Study Experiences can arrange a wide range of visits in Berlin, such as:
East Side Gallery
The East Side Gallery is a 1.3 km-long painted stretch of the former Berlin Wall along the Mühlenstrasse in former East Berlin. It is the largest open-air gallery in the world with over one hundred original mural paintings. Galvanised by the extraordinary events which were changing the world, artists from all around the globe rushed to Berlin after the fall of the Wall, leaving a visual testimony of the joy and spirit of liberation which erupted at the time.
Wall murals had been a highlight for visitors and a Berlin attraction for years, but were only to be found on the western side of the Wall. Some of the best known paintings include “The Mortal Kiss” by Dimitrji Vrubel, of Erich Honecker and Leonid Brezhnev’s mouth-to-mouth embrace and Birgit Kinder’s Trabi (Trabant) knocking down the Wall. The paintings which still reflect the patchwork, eclectic and bohemian atmosphere of Berlin today are a mixed-bag of surreal images, political statements and graffiti-like effusions. Guided themed tours aimed at school groups can be arranged, lasting 1-1½ hrs. Arrangements can also be made to meet an artist at a supplement.
Bauhaus Archiv Museum of Design
This famous Bauhaus building, known as Bauhaus Archiv, now houses the Museum of Design. Designed by Walter Gropius, it was built by Gropius’ long-time associate Alec Cvijanovic.
This popular and accessible museum includes an introduction in English to the overall context of the times and a permanent exhibition with original artefacts such as furniture, ceramics, sculpture and photographs from the Bauhaus Workshop of the 1920s. Gropius’ original model of the building is also an exhibit.
Bauhaus, which stands for the early 20th century modernist, aesthetic movement and educational philosophy, was founded as a state-run school by Walter Gropius in Weimar. The Bauhaus workshop, as it was known, operated from 1919 to 1933 and regained public interest in West Germany after the war.
Alte National Galerie houses one of the most important collections of 19th century paintings in Germany and includes masterpieces by Caspar David Friedrich, Adolph Menzel, Edouard Manet, Claude Monet, Auguste Renoir and Auguste Rodin. Amongst the most important highlights are Friedrich’s “Der Mönch am Meer” (from 1810), Adolph Menzel’s “Flotenkonzert Friedrich des Großen in Sanssouci” (1852) and Edouard Manet’s “Im Wintergarten” (1879).
The Museum was built between 1866 and 1876 and restored in neoclassical style by Friedrich August Stüler in the style of a Greek temple. The Museum reopened to the public after a thorough restoration in 2001. The Alte National Galerie is one of the five museums forming the ensemble known as Berlin’s Museum Island – a UNESCO World Heritage site.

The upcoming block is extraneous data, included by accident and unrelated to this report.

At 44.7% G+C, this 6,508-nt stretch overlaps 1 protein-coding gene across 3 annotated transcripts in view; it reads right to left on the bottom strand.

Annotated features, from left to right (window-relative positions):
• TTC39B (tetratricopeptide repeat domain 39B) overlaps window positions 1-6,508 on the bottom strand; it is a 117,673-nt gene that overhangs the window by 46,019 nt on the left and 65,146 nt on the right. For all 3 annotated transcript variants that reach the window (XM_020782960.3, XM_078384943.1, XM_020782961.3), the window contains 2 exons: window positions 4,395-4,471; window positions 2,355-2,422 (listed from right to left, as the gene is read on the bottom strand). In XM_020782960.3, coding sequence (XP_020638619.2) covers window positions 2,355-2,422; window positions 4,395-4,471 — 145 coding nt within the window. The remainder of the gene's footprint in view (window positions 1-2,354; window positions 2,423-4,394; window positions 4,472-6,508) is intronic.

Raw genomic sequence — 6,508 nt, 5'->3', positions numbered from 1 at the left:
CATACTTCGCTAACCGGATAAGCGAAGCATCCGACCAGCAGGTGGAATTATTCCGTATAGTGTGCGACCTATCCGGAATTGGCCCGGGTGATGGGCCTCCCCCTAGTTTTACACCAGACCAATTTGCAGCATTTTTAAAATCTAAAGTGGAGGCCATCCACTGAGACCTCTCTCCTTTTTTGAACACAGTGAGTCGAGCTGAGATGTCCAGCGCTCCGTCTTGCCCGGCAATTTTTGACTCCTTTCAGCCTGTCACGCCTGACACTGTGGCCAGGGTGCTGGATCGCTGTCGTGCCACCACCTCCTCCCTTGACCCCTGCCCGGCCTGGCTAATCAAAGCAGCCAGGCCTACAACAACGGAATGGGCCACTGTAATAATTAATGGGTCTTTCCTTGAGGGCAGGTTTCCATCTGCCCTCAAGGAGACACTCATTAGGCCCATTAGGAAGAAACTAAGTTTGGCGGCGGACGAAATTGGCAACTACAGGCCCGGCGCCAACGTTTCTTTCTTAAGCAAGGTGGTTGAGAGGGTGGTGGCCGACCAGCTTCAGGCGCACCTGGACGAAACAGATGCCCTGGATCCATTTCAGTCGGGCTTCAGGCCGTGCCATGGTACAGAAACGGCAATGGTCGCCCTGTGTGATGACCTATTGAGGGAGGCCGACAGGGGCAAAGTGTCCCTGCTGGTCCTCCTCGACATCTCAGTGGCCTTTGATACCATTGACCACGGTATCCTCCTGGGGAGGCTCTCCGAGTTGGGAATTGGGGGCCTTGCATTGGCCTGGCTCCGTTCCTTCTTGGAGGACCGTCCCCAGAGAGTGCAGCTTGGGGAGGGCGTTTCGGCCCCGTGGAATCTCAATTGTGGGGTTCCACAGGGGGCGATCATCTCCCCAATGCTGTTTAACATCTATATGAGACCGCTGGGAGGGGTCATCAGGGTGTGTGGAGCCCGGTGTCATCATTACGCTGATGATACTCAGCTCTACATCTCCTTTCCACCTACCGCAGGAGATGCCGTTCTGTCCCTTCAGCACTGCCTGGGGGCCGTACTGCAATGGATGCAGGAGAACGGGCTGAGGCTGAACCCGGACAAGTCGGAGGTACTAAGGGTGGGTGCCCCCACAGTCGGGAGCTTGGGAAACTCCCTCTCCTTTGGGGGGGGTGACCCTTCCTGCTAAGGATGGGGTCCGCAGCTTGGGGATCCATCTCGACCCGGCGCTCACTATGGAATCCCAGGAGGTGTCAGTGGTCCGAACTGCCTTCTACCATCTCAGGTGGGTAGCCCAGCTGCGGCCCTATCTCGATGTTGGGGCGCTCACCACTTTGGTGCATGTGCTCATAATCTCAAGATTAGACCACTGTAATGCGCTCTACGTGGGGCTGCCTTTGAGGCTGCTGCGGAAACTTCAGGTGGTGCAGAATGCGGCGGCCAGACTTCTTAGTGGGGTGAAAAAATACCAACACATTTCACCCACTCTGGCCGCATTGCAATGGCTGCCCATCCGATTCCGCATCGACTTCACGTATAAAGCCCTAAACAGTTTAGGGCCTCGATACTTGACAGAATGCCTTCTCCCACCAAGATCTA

Berlinische Galerie (Modern Art)
The Berlinische Galerie is one of the newest museums in the German capital and collects art from Berlin dating from 1870 to the present day – with both a local and international focus.
Fine art – painting, graphics, sculpture, multimedia – photography, architecture and artists’ archives provide a rich source, whose interdisciplinary relationships create exciting dialogues. Its outstanding collections include Dada Berlin, the Neue Sachlichkeit (New Objectivity) and the Eastern European avant-garde. The art of the divided and reunified city of Berlin provides another focus.
The Atelier Bunter Jakob is an art studio deep inside the museum, and it provides a space for children and teenagers to do creative work. Artists join the discussions about what art actually is and why it matters to us. Art and reality are explored in exciting, productive ways. This studio has to be booked in advance and costs may apply. Following renovations the Berlinische Galerie re-opened in Spring 2015 with special exhibitions and a new presentation of its permanent collection.
One of the world’s great art galleries, the Gemalde Galerie has some 2,700 European paintings in its collection, dating from the 13th to the 18th centuries. Renowned works by painters such as Breugel, Holbein, Rembrandt, Velazquez and Gainsborough grace the walls. The gallery is the centrepiece of the Kulturforum complex.
Following German reunification in 1990, the Bundestag (German Federal Parliament) decided to make the Reichstag building the seat of Parliament in Berlin. A visit to the Reichstag is a must, a highlight includes the lift ride to the top of the building to a large viewing terrace for the breathtaking views of Tiergarten, the dome and the mirror cylinder at the centre.
Berlin Fernsehturm (Television Tower)
Dominating the city’s skyline at 368m in height, the TV Tower is the tallest building in Germany. An ideal way to look out over the entire city and gain a 360° perspective, the observation deck is at a height of 203m and the Telecafé at 207m. The Telecafé has an outer ring of tables that revolve every 30 minutes.
The stadium as it is today was built by the Nazis in preparation for the 1936 Berlin Olympics. The design is unusual in that it is only just over 16 meters high. However, the final seating capacity of 90,000 is reached because the inside of the stadium is dug over 10 meters into the ground. On the west side of the stadium is the structure's highest point, the bell tower, from where it is possible to enjoy a great view over the stadium.
The Story of Berlin
This exhibition uses state-of-the-art multimedia technology and walk-through scenes that take visitors on a fascinating journey through 800 years of the city's history.